Wednesday, April 30, 2014

Eating off the Land

One thing that always bothered me about the Little House books was how a garden of less than an acre could supply all the vegetables for a family of five.  I'm starting to understand how much output you actually get from the plants when you're a halfway successful gardener.

The fountain garden currently has two Red Tango lettuces, Tommy (who is blooming), Brad, and Gus in it.  The tangoes are the only thing currently producing.  I have to eat a salad every few days to keep up with them.  They're starting to grow vertically like the redleaf did, so I'll have to find replacements for them when they go to seed.  That's a 4x6 area.

Artie and Kale each have their own areas, with about ten square feet total.  Kale has two servings of leaves ready about once a week.  I had to harvest Artie's second round of buds before they opened, and each of the three was a serving.  There is a set of grandbabies, Heidi, and a few great-grandbaby buds that will be ready for picking before I go on vacation next week.  They will be too small for full servings, but big enough to marinate or freeze for later.
The grafted citrus tree, being a mature tree, takes up a lot of space and you can't plant anything under it.  It is something like seven or eight feet on a side.  It does earn its pay in lemons almost year-round and the occasional orange.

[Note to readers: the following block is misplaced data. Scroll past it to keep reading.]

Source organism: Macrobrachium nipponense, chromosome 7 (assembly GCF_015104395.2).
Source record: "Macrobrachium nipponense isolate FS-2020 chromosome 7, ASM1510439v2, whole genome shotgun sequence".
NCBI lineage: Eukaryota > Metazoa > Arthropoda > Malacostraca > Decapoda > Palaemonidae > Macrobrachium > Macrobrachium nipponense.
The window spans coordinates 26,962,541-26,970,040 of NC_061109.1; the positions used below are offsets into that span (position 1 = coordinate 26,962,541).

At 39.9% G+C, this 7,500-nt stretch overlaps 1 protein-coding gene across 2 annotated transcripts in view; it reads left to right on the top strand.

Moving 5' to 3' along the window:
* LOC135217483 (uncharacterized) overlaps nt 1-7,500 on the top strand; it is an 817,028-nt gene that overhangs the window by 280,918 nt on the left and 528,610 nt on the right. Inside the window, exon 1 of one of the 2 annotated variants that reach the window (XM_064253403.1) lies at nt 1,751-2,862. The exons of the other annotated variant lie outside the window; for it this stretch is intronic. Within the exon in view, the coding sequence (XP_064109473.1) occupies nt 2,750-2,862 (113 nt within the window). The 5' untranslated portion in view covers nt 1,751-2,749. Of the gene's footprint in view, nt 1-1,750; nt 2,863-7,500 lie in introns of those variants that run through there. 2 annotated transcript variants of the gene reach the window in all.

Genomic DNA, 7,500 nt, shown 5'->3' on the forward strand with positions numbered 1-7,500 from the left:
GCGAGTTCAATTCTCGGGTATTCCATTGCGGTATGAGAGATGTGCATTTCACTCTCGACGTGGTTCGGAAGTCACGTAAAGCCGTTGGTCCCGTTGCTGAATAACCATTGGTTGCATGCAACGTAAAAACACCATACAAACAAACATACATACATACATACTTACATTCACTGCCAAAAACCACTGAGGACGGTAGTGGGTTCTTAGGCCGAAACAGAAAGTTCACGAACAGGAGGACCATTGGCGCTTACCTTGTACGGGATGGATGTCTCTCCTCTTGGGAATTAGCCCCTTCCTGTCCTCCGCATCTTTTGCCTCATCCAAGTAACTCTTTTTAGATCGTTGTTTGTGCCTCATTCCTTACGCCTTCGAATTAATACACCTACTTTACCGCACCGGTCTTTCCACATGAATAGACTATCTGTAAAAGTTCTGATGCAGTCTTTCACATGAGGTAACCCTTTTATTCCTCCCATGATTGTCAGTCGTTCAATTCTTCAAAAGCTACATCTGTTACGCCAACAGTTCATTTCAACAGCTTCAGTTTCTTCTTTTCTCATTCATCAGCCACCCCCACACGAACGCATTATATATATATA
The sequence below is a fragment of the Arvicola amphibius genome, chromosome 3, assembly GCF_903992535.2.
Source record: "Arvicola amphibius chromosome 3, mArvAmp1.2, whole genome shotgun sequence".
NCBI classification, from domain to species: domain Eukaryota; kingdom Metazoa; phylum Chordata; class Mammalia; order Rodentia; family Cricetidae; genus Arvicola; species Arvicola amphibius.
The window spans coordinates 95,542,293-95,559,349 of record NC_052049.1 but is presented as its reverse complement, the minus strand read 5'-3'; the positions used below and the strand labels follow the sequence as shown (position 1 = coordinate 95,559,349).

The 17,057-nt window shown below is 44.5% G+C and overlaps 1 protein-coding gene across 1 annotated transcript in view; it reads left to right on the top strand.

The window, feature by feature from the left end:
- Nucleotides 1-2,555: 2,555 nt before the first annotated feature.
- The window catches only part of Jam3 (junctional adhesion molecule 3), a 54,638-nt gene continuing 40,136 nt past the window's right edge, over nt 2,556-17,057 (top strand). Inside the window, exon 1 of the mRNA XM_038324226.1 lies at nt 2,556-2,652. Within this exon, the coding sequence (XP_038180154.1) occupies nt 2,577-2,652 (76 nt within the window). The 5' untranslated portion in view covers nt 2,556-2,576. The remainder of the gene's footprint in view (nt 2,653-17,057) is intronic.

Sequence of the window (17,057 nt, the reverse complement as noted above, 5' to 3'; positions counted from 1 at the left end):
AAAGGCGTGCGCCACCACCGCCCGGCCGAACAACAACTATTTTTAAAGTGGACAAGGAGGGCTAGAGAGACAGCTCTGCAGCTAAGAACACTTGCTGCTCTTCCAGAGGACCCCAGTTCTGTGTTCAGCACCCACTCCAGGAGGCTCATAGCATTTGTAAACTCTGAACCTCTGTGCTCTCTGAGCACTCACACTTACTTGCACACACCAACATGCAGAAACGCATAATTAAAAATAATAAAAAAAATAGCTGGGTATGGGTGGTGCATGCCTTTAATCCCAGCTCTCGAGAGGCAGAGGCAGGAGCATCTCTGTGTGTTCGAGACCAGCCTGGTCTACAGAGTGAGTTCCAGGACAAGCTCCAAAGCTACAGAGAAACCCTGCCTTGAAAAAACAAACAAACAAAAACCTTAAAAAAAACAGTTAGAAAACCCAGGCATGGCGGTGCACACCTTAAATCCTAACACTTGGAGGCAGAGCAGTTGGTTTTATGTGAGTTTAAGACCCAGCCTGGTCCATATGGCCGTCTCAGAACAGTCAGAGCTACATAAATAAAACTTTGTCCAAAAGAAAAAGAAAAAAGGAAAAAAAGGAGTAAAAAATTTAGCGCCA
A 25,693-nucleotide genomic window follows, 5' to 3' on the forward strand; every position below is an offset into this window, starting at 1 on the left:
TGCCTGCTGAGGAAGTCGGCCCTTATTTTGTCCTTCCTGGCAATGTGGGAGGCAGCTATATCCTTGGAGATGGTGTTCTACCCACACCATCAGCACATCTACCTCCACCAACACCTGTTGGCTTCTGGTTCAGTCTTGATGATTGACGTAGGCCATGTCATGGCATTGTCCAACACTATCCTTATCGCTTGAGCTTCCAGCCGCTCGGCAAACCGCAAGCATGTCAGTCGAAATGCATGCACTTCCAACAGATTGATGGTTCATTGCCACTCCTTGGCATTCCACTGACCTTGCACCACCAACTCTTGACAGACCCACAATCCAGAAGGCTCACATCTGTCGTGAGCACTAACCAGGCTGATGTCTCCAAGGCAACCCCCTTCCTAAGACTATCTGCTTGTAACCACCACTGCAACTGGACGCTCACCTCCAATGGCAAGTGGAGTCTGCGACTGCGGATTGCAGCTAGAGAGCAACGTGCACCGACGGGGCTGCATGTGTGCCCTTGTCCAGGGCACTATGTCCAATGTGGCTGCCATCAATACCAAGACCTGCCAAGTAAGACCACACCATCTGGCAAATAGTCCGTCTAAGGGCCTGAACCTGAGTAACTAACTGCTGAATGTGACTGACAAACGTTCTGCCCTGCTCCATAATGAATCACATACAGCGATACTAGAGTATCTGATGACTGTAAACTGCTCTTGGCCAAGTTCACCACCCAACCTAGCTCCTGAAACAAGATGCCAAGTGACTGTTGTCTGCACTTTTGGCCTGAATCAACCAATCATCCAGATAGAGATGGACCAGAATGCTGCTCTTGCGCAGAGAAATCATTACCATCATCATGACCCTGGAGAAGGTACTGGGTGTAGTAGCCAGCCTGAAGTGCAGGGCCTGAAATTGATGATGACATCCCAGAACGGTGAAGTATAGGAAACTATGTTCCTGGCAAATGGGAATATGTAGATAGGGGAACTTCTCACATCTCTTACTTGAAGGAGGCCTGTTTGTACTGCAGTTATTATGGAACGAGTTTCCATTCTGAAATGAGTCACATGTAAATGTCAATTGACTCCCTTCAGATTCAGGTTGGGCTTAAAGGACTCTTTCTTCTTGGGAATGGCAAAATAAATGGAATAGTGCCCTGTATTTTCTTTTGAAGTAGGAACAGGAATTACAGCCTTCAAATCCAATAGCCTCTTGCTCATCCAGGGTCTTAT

The big space hogs are going to be the pumpkins.  Right now, each hill takes up a mere square foot.  I'm going to thin the hills to two or three vines today, and give any with intact roots to a neighbor who's interested in giving them a shot.  If I'm lucky, they will balloon to over 15 square feet per hill, most of it in found space around the edges of planters and walls.

This doesn't count herb pots and the unused space in the fountain that I decided doesn't get enough sun.  Altogether, we're looking at about 200 square feet (10' x20').  An acre is 43,560 square feet.  Now I can see how you could plant a quarter-acre of potatoes, carrots, and onions and it wouldn't make a dent in your ability to grow leafy greens, squashes, peas, tomatoes, and all those other veggies that we all need in a healthy diet.  What I never took into account while reading the books is that the Ingalls family were way better gardeners than I am.

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